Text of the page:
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V12 2009 INDEX       E-SYLUM ARCHIVE

The E-Sylum: Volume 12, Number 46, November 15, 2009, Article 10

BOOK REVIEW: NEWTON AND THE COUNTERFEITER BY THOMAS LEVENSON

Bill Eckberg writes:

I thought your readers might be interested in a hard science journal's review of what is essentially a numismatic story. Of course, Newton did have a career outside of coin production

Bill forwarded a copy of a review in a recent issue of Nature magazine of Thomas Levenson's Newton and the Counterfeiter: The Unknown Detective Career of the World's Greatest Scientist. We've mentioned the book before, but I haven't had a chance to pick it up yet. Here are excerpts from the Nature review. -Editor

Levenson Newton and the Counterfeiter
After the Glorious Revolution of 1688, in which King James II of England was overthrown by a union of Parliamentarians led by William of Orange, the English government found itself in dire financial straits. It had joined the War of the Grand Alliance against France in 1689, and was struggling to fund its army in a conflict that was to last for another 8 years. To make matters worse, the country was suffering from a lack of good coinage.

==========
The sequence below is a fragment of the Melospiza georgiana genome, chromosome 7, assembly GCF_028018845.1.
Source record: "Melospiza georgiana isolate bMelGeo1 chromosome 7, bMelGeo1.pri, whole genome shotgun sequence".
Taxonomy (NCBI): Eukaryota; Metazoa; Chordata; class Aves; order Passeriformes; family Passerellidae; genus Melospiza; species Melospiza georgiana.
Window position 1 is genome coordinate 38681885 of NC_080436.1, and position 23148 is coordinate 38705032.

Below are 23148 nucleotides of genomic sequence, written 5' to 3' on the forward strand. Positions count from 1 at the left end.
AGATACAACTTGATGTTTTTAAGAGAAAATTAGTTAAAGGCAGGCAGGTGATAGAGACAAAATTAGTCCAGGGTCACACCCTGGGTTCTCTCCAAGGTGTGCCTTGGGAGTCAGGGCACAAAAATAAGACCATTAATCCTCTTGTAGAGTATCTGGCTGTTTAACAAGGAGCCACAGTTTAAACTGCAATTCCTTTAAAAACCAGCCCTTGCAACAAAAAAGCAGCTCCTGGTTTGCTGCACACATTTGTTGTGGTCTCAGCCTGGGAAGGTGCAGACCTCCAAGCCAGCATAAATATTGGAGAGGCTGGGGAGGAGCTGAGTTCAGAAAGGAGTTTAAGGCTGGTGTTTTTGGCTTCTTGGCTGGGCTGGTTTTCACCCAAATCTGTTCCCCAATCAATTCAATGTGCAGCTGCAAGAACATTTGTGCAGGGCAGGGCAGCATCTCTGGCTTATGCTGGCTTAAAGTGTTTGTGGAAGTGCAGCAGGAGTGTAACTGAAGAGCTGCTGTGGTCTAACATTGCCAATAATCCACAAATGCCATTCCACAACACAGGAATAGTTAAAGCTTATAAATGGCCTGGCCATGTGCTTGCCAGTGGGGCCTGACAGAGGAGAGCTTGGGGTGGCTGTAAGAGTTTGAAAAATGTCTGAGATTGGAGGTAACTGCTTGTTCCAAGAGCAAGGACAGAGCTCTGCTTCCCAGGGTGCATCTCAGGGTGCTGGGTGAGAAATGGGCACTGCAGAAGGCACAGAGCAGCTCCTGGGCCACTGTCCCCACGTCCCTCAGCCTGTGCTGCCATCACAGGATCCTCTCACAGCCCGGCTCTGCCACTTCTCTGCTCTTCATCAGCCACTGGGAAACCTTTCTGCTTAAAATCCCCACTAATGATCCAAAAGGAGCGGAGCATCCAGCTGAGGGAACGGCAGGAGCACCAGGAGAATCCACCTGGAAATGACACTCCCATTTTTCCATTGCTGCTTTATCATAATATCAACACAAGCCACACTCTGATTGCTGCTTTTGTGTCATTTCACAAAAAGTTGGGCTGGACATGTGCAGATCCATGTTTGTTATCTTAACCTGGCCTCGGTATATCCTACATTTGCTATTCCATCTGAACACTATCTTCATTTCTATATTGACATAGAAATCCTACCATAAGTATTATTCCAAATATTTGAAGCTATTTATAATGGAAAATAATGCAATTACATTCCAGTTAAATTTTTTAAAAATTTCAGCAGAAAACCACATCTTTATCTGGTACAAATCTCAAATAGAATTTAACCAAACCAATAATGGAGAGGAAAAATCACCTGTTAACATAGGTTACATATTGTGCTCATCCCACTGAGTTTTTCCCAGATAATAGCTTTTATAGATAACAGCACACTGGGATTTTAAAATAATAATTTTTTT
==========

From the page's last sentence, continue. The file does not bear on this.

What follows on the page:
As Thomas Levenson explains in his engaging book Newton and the Counterfeiter, the government turned to an unlikely hero to save the nation from financial calamity — Isaac Newton.

An unlikely appointee for the role, he was at that time enjoying fame as the author of Principia Mathematica, his seminal work on the foundations of physics, and had just embarked on a radical change of career as a politician.

Although the job had been treated as a sinecure by most of his predecessors, Newton took it on with vigour. He masterfully oversaw the great re-coinage and, after overcoming his initial revulsion, prosecuted with relish the clippers and ‘coiners', or counterfeiters, who were partly responsible for the disarray of the country's currency. It wasn't long before his role brought him up against the arch-counterfeiter and forger, William Chaloner, whose skill and success in faking French pistoles (gold coins) and English guineas had quickly taken him from poverty to riches.

The book documents the entertaining relationship between these two geniuses and the different worlds they inhabited. Although their story is well known to historians of science, Levenson's account adds substantially to our knowledge of the social and political background against which it played out. The author manages to unpick many of the tangled and morally ambiguous webs that made up the metropolitan counterfeiting culture of that era, and shows — impressively, given the scant sources available — how Chaloner pulled off many of his brazen schemes.

It is an enthralling tale.

Wayne Homren, Editor

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